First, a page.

+ - The Magic of Pallets

Submitted by HughPickens.com
HughPickens.com (3830033) writes "Jacob Hodes writes in Cabinet Magazine that there are approximately two billion wooden shipping pallets in the holds of tractor-trailers in the United States transporting Honey Nut Cheerios and oysters and penicillin and just about any other product you can think of. According to Hodes the magic of pallets is the magic of abstraction. "Take any object you like, pile it onto a pallet, and it becomes, simply, a “unit load”—standardized, cubical, and ideally suited to being scooped up by the tines of a forklift. This allows your Cheerios and your oysters to be whisked through the supply chain with great efficiency; the gains are so impressive, in fact, that many experts consider the pallet to be the most important materials-handling innovation of the twentieth century." Although the technology was in place by the mid-1920s, pallets didn’t see widespread adoption until World War II, when the challenge of keeping eight million G.I.s supplied—“the most enormous single task of distribution ever accomplished anywhere,” according to one historian—gave new urgency to the science of materials handling. "The pallet really made it possible for us to fight a war on two fronts the way that we did." It would have been impossible to supply military forces in both the European and Pacific theaters if logistics operations had been limited to manual labor and hand-loading cargo.

To get a sense of the productivity gains that were achieved, consider the time it took to unload a boxcar before the advent of pallets. “According to an article in a 1931 railway trade magazine, three days were required to unload a boxcar containing 13,000 cases of unpalletized canned goods. When the same amount of goods was loaded into the boxcar on pallets or skids, the identical task took only four hours.” Pallets, of course, are merely one cog in the global machine for moving things and while shipping containers have had their due, the humble pallet is arguably "the single most important object in the global economy.""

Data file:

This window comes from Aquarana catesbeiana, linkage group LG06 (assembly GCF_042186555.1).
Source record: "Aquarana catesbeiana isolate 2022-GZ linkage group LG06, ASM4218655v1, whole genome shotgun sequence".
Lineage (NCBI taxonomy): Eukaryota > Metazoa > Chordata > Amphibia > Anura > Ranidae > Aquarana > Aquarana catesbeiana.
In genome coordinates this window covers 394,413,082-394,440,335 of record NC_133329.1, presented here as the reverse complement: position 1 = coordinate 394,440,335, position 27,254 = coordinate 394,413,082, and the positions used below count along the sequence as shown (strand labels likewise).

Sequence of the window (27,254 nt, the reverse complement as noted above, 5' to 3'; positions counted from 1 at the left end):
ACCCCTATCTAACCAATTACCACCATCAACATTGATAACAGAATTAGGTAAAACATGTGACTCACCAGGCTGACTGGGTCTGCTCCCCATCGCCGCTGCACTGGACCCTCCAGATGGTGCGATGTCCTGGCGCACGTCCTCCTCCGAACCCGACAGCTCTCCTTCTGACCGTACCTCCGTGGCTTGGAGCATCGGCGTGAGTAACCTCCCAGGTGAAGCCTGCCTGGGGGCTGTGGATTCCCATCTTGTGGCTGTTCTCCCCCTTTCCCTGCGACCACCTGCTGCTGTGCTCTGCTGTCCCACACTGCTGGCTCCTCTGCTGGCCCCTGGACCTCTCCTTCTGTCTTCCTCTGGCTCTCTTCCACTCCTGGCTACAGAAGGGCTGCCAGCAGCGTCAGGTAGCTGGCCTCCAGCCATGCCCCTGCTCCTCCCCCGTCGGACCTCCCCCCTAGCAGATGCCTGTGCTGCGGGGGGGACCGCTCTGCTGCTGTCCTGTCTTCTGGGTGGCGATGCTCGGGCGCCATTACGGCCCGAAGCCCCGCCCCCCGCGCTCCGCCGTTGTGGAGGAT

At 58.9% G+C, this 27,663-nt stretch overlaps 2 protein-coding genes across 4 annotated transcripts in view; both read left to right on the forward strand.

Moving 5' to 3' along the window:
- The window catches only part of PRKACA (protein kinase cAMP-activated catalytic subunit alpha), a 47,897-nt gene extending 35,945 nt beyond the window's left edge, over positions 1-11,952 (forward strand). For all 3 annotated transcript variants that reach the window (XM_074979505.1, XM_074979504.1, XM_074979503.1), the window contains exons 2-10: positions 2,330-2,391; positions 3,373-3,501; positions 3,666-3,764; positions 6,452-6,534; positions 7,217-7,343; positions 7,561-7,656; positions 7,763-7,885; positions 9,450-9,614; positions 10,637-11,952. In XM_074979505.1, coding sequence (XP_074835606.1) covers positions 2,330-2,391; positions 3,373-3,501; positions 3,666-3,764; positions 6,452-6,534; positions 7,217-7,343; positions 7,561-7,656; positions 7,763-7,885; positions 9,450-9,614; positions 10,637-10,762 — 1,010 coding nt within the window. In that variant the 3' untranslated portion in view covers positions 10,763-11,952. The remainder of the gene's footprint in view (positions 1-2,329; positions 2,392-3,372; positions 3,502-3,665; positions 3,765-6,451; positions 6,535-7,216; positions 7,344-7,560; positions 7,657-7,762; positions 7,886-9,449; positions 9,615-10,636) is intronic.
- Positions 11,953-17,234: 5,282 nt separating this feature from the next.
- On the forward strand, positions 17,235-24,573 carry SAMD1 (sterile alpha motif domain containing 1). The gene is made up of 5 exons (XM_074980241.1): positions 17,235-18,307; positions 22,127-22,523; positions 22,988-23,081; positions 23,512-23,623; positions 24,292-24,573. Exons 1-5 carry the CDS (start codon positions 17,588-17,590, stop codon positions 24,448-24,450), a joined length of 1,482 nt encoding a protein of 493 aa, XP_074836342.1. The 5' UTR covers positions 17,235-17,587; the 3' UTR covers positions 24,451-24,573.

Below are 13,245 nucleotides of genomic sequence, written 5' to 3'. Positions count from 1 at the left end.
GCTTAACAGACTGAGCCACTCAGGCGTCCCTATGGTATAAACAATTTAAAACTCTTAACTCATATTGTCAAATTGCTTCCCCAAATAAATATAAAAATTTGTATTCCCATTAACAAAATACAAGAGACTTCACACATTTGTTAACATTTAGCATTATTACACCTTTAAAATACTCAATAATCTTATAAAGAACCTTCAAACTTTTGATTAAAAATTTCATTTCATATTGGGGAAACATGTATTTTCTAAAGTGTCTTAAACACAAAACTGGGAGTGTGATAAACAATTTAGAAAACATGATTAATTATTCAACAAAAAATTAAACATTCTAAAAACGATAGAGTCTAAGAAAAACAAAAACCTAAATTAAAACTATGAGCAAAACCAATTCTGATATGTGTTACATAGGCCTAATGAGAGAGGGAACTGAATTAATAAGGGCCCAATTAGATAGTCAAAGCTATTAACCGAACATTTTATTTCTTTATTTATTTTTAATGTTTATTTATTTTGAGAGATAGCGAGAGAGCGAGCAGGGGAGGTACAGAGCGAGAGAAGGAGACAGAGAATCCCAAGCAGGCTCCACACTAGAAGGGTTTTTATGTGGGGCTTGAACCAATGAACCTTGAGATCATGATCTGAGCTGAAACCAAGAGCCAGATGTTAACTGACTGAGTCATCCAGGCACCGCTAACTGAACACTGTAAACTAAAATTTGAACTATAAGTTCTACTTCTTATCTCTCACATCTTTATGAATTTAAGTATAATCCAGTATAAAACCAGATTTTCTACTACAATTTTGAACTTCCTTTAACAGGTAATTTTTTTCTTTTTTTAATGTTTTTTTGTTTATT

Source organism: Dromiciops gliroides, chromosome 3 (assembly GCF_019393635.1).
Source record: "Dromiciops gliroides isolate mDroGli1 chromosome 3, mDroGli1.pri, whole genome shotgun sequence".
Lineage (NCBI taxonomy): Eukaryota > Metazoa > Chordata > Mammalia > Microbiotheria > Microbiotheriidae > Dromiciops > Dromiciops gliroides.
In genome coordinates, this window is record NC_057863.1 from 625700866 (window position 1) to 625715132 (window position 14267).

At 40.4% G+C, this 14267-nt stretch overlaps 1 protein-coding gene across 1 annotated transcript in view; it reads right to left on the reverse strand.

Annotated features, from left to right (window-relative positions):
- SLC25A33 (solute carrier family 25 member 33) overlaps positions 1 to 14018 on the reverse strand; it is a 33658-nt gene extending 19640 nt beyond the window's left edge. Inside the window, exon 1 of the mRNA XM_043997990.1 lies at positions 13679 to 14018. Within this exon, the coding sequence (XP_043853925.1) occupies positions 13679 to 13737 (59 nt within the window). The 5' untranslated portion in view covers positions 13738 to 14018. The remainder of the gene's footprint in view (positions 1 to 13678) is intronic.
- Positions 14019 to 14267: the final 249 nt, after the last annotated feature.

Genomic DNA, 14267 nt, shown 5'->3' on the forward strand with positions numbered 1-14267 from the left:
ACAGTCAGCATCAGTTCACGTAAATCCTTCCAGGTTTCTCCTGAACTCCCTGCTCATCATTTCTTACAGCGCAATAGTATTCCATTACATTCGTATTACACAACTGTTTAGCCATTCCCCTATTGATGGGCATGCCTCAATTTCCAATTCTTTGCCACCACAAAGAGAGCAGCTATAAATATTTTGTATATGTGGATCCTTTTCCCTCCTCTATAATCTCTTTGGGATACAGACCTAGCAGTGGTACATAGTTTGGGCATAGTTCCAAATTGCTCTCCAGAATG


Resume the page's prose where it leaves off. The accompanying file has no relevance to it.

Comment: Re:And the scientific evidence for this conclusion (Score 1) 390

> First, there is no reason to believe that we can built robots that can reproduce themselves.

What? This is exactly the technology humans are trying to reach! We're already a significant way down this path!!

> Second, there is no evidence that we or anyone else can build intelligent machines, as the original story seems to presuppose.

Nature did it. We can do it.

> Third, biological organisms are so many orders of magnitude more efficient and flexible than machines that it barely makes sense to put them into the same qualitative category "form of life".

This whole conversation is about extrapolating on the cosmic scale. If you look at the path robotics has taken in the last century it does, as pointed out, actually support the premise of this article.

> Hint: A human consumes only about 2.9 kilowatt hours per day, the equivalent of 1-2 light bulbs ...

Not relevant. Once machines are replicating and repairing themselves they'll do exactly what we do and find other sources of energy.

Frankly I agree with you that it's hard to picture Transformers inhabiting the universe, but OP did make a really good point that extrapolation isn't even in the ballpark of refuting this clown. Honestly I'm shocked he didn't come back with that XKCD cartoon.

Sigmund Freud is alleged to have said that in the last analysis the entire field of psychology may reduce to biological electrochemistry.